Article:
Miscellaneous Loads

In special cases there will be other loads to provide for besides the more common roof, floor, crane, snow and wind loads just considered. The bottom chords of roof trusses are frequently employed to carry shafting, steam pipes, trolleys, etc. It is sometimes convenient also to have the roof trusses sufficiently strong to permit of a block and tackle being attached at any point to handle goods. The roof may require a ventilator and when it does this extra weight must be added to the roof loads. Columns in exposed places where they are liable to shocks from vehicles or merchandise should be made stronger than those built into brick walls.

Summary Of Loads

The total roof loads per square foot of roof, including weights of trusses for spans under 75 ft., is about as follows for different constructions of roofing:

Style of Construction.

Lbs. per sq. ft.

Corrugated iron, unboarded.....

8

" " on boards...........

11

Slate on laths..........

13

" " 1 1/4-in. boards............

16

Tar and gravel..............

12

Shingles on laths.............

10

Tile.....................

20 - 30

When any of these roofs are plastered below the rafters 10 lbs. per square foot should be added to the loads given. For spans greater than 75 ft. a weight of 4 lbs. per square foot should be added to the weights given. For snow and wind loads combined add for northern latitudes 30 lbs. per square foot to the loads given.

The weight of steel in the sides and roofs of mill buildings, without cranes, is from 4 lbs. to 6 lbs. per square foot of exposed surface for the frame only. Corrugated iron sheathing weighs from 1 lb to 2 lbs. per square foot. These weights, with steel at 5 cts. per lb., make the cost of steel buildings from 25 cts. to 40 cts. per square foot of exposed surface. A rough approximate rule for calculating the extra weight of steel required in columns and girders when traveling cranes are used is as follows: Add 100 lbs. of steel per lineal foot of building for every five tons of crane capacity. This would give for a 5-ton crane an addition of 100 lbs. per lineal foot and for a 20-ton crane an addition of 400 lbs. per lineal foot.

Methods Of Calculation

Methods of calculation will not be touched upon in this book, since they may be found in any text-book upon the subject. Briefly enumerated, the cases to be considered in determining strains are the following:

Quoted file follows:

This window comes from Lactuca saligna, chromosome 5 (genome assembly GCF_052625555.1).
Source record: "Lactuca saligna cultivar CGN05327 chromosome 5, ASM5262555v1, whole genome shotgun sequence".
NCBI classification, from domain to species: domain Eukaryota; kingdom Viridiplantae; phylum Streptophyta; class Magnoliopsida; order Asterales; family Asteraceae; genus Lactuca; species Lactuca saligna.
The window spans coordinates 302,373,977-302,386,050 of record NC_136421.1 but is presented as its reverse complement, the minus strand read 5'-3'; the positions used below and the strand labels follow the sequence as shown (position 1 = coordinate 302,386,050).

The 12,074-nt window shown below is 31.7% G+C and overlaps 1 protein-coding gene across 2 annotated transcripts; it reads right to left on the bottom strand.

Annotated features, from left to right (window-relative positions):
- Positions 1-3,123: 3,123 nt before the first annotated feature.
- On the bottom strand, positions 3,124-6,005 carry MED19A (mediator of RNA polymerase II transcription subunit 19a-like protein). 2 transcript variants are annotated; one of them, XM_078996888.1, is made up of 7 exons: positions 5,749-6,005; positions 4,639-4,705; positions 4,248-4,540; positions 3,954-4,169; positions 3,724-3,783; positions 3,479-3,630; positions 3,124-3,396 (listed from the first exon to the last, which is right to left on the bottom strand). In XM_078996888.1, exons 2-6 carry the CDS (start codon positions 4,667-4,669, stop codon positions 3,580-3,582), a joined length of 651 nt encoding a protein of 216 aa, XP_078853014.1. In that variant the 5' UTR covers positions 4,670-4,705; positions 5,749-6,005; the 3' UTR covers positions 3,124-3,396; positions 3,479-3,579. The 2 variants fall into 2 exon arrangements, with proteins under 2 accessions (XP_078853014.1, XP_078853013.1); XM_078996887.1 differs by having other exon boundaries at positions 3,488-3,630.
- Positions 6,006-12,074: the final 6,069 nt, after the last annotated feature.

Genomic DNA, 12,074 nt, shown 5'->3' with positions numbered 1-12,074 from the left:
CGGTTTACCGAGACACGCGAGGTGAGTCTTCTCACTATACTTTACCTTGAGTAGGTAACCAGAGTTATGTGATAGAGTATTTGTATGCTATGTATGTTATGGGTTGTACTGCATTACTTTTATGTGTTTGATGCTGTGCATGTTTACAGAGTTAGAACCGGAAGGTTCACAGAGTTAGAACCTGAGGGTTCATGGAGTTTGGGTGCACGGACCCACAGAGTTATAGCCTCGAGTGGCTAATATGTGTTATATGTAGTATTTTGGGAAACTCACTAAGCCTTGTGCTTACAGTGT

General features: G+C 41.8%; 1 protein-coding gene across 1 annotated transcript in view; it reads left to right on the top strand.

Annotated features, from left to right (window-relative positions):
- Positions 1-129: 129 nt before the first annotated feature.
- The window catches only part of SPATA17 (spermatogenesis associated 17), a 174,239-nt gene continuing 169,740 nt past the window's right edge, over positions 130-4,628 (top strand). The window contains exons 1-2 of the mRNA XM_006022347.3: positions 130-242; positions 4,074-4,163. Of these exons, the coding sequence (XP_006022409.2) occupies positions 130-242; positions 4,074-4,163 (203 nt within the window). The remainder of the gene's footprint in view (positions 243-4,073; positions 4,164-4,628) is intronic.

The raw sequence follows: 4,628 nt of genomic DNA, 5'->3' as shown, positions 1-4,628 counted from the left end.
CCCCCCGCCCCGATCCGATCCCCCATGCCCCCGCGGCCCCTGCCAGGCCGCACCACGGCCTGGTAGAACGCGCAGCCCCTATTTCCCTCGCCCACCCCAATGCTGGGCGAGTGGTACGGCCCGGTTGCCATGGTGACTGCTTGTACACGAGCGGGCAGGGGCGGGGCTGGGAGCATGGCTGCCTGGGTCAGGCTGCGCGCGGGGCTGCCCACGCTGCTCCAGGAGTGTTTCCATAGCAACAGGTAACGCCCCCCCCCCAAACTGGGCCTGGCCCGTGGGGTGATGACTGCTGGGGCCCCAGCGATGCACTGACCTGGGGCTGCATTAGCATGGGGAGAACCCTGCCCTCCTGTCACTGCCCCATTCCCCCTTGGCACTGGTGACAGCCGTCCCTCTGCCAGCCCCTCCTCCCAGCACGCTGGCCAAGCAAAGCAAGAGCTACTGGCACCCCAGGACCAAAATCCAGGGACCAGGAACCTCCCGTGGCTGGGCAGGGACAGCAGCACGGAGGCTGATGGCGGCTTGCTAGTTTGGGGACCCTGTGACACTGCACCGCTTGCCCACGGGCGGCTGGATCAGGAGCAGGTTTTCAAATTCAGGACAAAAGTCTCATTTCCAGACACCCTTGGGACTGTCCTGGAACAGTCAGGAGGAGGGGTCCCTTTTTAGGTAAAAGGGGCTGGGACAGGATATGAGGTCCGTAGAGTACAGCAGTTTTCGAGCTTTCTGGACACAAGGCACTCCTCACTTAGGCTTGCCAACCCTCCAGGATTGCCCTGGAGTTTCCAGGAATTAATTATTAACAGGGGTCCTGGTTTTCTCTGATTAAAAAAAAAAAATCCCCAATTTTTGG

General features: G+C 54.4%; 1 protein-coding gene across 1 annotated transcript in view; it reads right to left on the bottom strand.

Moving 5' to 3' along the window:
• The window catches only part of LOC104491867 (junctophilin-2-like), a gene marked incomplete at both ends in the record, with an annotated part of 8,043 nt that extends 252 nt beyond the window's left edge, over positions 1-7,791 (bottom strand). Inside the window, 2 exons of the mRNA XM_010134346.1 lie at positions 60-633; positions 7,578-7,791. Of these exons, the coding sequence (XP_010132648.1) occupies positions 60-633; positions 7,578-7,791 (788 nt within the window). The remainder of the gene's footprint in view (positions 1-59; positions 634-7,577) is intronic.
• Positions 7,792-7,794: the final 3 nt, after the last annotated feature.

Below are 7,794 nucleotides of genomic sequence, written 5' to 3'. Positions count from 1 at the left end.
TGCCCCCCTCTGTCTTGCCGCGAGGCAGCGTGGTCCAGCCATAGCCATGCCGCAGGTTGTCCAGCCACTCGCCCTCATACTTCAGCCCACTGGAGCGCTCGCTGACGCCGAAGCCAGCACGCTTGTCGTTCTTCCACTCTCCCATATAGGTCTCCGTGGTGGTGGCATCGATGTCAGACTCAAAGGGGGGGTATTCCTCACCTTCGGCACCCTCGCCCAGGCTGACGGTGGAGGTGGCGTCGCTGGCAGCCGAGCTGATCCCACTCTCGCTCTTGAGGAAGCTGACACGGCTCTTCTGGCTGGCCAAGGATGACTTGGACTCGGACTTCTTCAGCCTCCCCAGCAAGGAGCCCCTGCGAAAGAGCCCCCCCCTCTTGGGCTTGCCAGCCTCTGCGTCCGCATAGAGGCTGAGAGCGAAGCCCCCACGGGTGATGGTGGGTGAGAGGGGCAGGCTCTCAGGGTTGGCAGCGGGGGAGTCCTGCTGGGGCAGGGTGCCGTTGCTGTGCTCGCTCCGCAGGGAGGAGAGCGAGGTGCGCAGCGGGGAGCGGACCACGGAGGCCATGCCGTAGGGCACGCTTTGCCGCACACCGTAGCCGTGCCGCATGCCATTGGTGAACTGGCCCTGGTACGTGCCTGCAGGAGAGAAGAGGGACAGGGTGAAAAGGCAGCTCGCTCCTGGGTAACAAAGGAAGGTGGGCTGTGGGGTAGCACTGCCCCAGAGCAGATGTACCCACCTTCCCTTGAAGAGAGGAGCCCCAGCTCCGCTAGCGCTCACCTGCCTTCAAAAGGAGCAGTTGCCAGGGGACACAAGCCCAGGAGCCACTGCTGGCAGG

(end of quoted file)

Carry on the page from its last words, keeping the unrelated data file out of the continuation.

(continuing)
(1) Strains in roof trusses and columns from permanent dead loads.

(2) Roof trusses on walls, strains from wind normal to the surface.

(3) Wind on side of building and roof, strains in trusses, columns and knee braces; (a) columns hinged at the base; (b) columns fixed at the base.

Partial loading can never cause maximum srains in the parts of a Fink truss as they may in other forms of roof trusses.

Table I. Showing Weights of Merchandise as Given by C. J. H. Woodbury in his Book on "Fire Protection of Mills."

Wool in bales..............

17 to 29 lbs. per cu. ft

Woolen goods.................

16 to 22 " "

Baled cotton..........

20 to 40 " "

Cotton goods............

16to40 " "

Rags in bales...............

15to36 " "

Strawboard, newspaper and manilla.........

33to 44 " " "

Calendered and super-calendered book......

50 to 70 " " "

Writing and wrapping paper..................

70to90 " " "

Wheat...............

39to44 " " "

Flour......

40 " " "

Corn......

31 " " "

Corn meal............

37 " " "

Oats.............

27 " " "

Baled hay............

57 " " "

Compressed hay and straw............

19 to 30.......... " " "

Bleaching powder............

31

Soda ash.............

62 " " "

Indigo...........

43 " " "

Cutch...........

45 " " "

Sumac............

39 " " "

Caustic soda............

88 " " "

Starch

23 " " "

Alum........

33 " " "

Extract logwood.....

70 " " "

Lime....

50 " " "

Cement, American............

59 " " "

Cement, English..............

73 " " "

Plaster.............

53 " " "

Rosin.............

48 " " "

Lard oil..........

34 " " "

Rope.....

42 " " "

Tin.....

278 " " "

Glass

60 " " "

Crockery..............

40 " " "

Leather in bales........

16 to 23 " " "

Sugar...........

42 " " "

Cheese............

30 " " "

Table II. Showing Maximum Weight in Pounds Which Will Come on End Wheels of Traveling Crane When the Fully-Loaded Trolley is at the Same End.

Capacity, in tons.

Span of crane In feet.

25

30

35

40

45

50

55

60

5......

31,700

32,870

33,800

34,900

35,900

37,200

38,600

40,300

10......

45,100

46,000

47,400

48,900

50,200

51,600

53,200

55,700

20......

. 72,100

74,100

75,800

77,600

79,400

82,000

83,900

86,100

30......

.103,800

108,200

110,000

112,600

115,200

117,700

120,400

122,800

50.....

.152,300

158,100

162,200

167,500

171,600

175,600

178,600

182,400

Table III. Giving the Normal Pressures from Wind on Roofs of Different Slopes for a Wind Pressure of 30 lbs. per Square Foot Against a Vertical Plane.

Angle.

Pressure.

5

3.9

10

7.2

15

10.5

20

13.7

Angle.

Pressure.

25

16.9

30

19.9

35

22.6

40

25.1

Angle.

Pressure.

45

27.1

50

28.6

55

29.7

60

30.0